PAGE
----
Thursday, 29 January 2004
Denmark’s Thomas Björn, fresh from a break in his winter residence of Dubai, hit the ground running in his first competitive round of 2004, picking up seven shots in his first ten holes to lead the Johnnie Walker Classic at Alpine Golf and Sports Club, Bangkok, Thailand, with an eight under par 64.

Björn took a one stroke lead over England’s Nick Faldo, who turned back the clock with a vintage round of 65 to underline the 46 year old’s determination to record his first victory on The European Tour International Schedule after a decade’s absence.

“Very rarely do I play well after a long break” said Björn, sounding surprised at his own excellent effort to launch the year. “It normally takes me a little while to get into it but this is only round one. We’ve got three rounds to go and I will make my judgement on Sunday, not Thursday.”

The Danish Ryder Cup player birdied three of the first five holes; struck a majestic five wood to within a foot of the hole for an eagle at the seventh and birdied the tenth to sweep to seven under par. A lone bogey halted the momentum, but only briefly as he birdied the 14th and 15th to climb to the top of the leaderboard at Alpine with a round just one off the course record.

He added: “At the end I hit some loose shots and, at this early stage of the year, it was a case of just getting into the clubhouse and being happy! It’s hard to come out having just hit balls on the range but I did a lot of good work with Pete Cowen in Dubai and this is a wonderful start.”

Faldo, meanwhile, reaped the reward of a month spent practicing in the steamy Thai heat and sunshine by racing home in 30 blows for a seven under par 65 and outright second place, one ahead of a pair of Australians in Scott Gardiner and Jarrod Moseley, England’s Ian Poulter and former American Walker Cup player, Edward Loar.

“Very good for day one of a New Year” observed the six-time Major Champion, proving he is still keen and competitive in his 47th year and 28th season on The European Tour. All those miles on the clock and the Englishmen retains his enthusiasm for the game – and perhaps even a record 12th Ryder Cup appearance.

After finishing his first round of 204 with seven birdies in the last eight holes, Faldo basked in the spotlight once more and said: “This is great. I just played aggressively and rushed in the putts. I was really pleased. I kept myself focused on every single hole.

“This was my first round since Hong Kong at the start of December and I’ve been in Phuket for the last four weeks resting. I had three goals – one, to rest; one to train physically and one to practice. I’ve done an awful lot of swinging practice. I haven’t hit a lot of balls. I didn’t want to go out and hit balls and do it wrong.

“The last two weeks I played nine holes every afternoon. That’s been good because I’ve been playing with some friends who are fairly competitive. I’ve been playing only one ball and trying very deliberately to read every single putt.”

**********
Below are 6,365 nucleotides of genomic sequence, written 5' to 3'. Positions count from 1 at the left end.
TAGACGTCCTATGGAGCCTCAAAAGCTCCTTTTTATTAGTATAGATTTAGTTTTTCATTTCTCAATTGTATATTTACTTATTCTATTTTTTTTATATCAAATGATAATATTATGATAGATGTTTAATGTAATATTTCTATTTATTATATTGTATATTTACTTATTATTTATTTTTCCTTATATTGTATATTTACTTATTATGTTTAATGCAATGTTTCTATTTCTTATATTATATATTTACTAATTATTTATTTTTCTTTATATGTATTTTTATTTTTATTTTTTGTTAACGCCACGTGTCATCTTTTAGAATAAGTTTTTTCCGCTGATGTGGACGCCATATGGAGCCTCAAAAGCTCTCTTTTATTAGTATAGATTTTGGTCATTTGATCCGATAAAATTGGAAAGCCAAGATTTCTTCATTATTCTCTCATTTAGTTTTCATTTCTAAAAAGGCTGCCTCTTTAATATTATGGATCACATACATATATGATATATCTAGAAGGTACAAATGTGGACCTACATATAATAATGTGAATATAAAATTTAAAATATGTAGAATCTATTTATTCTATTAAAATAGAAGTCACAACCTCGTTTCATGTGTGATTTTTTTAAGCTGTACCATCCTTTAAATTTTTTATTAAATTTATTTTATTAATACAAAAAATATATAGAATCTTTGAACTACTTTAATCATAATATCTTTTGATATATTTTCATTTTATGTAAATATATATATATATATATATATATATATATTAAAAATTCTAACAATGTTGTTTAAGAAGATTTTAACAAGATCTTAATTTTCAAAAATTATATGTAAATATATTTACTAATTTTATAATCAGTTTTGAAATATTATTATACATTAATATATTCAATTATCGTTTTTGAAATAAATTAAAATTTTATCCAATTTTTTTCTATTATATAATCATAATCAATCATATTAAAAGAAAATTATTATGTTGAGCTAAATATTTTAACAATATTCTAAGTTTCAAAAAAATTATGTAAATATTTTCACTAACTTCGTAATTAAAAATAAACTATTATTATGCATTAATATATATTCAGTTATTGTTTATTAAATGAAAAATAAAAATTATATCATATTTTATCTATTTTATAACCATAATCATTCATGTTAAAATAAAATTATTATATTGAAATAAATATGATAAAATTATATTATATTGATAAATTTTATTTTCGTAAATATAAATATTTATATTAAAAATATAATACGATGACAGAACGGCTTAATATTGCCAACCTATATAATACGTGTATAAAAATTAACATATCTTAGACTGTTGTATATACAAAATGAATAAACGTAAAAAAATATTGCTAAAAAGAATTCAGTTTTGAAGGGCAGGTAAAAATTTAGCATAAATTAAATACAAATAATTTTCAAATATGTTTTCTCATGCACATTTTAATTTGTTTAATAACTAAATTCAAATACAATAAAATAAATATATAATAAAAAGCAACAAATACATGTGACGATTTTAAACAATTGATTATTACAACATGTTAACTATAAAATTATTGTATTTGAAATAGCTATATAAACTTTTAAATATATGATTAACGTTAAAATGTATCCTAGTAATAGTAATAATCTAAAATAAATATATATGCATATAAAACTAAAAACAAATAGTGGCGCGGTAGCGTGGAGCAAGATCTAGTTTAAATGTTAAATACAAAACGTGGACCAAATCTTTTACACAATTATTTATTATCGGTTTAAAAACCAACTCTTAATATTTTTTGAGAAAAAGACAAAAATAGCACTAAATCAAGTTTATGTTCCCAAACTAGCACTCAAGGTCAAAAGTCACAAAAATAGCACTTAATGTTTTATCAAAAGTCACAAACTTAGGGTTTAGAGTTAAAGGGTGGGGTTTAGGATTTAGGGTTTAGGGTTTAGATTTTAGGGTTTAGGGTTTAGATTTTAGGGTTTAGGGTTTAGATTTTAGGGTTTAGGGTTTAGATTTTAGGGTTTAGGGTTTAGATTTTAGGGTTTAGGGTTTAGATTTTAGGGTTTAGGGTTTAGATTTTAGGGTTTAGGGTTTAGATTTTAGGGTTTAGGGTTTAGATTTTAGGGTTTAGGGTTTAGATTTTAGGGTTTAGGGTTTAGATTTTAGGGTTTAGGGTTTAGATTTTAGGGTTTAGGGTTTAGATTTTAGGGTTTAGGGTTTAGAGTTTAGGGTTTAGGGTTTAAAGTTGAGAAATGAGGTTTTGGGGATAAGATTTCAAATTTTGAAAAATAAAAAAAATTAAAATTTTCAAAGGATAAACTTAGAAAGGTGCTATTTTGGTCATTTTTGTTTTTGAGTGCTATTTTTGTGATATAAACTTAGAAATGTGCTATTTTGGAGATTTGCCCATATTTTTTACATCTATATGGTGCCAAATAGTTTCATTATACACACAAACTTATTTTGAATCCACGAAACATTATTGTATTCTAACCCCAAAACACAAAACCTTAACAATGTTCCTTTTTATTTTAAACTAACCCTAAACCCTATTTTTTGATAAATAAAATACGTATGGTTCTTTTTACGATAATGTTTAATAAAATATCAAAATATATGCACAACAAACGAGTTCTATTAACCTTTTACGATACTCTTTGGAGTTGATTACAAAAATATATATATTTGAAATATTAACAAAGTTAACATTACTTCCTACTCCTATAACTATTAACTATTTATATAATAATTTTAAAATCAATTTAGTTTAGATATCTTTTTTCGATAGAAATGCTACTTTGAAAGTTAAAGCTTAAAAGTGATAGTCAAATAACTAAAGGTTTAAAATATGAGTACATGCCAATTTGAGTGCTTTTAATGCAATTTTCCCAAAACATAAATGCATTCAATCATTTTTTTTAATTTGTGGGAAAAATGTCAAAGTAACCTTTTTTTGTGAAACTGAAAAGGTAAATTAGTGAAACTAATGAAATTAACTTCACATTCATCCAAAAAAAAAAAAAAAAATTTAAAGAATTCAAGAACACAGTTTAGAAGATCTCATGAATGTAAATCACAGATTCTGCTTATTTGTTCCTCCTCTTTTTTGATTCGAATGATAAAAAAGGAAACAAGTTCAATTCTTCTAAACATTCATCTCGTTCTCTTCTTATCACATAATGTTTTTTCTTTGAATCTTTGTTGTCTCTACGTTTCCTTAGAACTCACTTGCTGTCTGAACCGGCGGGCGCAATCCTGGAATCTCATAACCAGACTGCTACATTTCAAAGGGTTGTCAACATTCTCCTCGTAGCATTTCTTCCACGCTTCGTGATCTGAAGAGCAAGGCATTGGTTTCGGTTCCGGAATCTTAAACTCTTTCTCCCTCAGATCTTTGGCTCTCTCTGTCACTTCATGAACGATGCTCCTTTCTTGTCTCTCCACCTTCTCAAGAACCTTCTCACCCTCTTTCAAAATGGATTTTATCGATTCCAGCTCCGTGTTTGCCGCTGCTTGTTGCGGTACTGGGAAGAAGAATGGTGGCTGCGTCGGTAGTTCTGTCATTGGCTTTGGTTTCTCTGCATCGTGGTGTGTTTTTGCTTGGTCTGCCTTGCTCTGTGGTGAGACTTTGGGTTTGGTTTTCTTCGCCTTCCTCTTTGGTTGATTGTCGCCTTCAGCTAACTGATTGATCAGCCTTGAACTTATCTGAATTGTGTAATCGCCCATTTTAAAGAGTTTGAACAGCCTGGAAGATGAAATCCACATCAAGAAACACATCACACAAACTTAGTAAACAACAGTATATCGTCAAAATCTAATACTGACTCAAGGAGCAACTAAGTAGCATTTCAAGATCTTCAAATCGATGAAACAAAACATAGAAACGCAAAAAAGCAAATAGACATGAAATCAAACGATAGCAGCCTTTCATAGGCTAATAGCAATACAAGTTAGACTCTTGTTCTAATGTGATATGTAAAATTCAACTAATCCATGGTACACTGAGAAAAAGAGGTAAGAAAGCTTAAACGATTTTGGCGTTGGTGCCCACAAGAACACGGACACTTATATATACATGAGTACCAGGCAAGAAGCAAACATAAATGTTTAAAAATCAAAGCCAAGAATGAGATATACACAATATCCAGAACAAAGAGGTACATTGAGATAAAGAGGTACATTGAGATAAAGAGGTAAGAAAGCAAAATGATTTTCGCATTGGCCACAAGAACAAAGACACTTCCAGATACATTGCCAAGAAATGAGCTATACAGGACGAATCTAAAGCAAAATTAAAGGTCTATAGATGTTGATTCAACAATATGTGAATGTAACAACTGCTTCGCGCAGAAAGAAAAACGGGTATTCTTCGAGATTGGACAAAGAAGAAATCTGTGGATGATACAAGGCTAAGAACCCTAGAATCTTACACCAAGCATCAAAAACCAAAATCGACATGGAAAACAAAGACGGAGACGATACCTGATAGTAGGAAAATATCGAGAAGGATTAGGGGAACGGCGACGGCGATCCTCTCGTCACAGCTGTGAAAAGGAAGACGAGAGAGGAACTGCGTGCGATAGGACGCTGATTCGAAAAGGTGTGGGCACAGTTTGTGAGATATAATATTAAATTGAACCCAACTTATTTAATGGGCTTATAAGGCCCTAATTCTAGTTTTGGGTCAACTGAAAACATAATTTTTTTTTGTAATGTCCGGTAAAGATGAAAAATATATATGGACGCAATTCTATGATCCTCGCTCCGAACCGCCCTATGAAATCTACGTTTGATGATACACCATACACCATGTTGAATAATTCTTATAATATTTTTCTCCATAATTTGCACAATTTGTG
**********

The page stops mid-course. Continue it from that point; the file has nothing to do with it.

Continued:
Faldo become the first recipient of the PGA’s lifetime achievement award last month but seemed determined to show it was not an honour for a great golfer past his best. He said: “I’ve got some good goals this year – obviously Ryder Cup is the main one and to do that I’ve got to do some really good stuff. Simple as that.”

While Faldo aims towards a dozen Ryder Cup appearances, Poulter is seeking his debut at Oakland Hills Country Club in Michigan in September. The Englishman finished 11th in the points list in 2001 but would relish the chance to gain an automatic place this year.

Yet, less than an hour before his tee time in Bangkok, Poulter was unsure whether he would play in the first round. He explained: “I wasn’t too comfortable as I was on the massage table for 40 minutes before I started and didn’t actually think I was going to be able to play.

“I’ve had a chest infection for a couple of weeks now struggled to get rid of it. I was coughing a lot during the night and don’t know if I dislodged a rib or pulled a muscle but I had physio and took strong pain killers. Hopefully it won’t recur.”

Poulter added: “It’s a pretty exciting year ahead. I am in all the Majors this year and the WGC – Accenture Match Play for the first time. That gives me the opportunity to give these events a really good go and get myself into the Ryder Cup Team early.”

Poulter spent the day in the group behind Faldo, watching the 46 year old make putt after putt and he said: “Nick’s game is still in shape. When it’s a tough course like this, he’s a gutsy character. If he plays well he’s going to score well.”

Open Champion, Ben Curtis, went out in 37 but found top gear coming home in 31 for a four under par 68. He commented: “I played a lot better on the back nine. I’ve been hitting it well so far but I couldn’t get the putter going.”

Defending champion, Ernie Els of South Africa, finished with a modest two under par 70 in his first competitive round since his successful defence of the Sony Open in Hawaii a fortnight ago. However Els shrugged: “Not too bad a start but I can play a lot better than that.”

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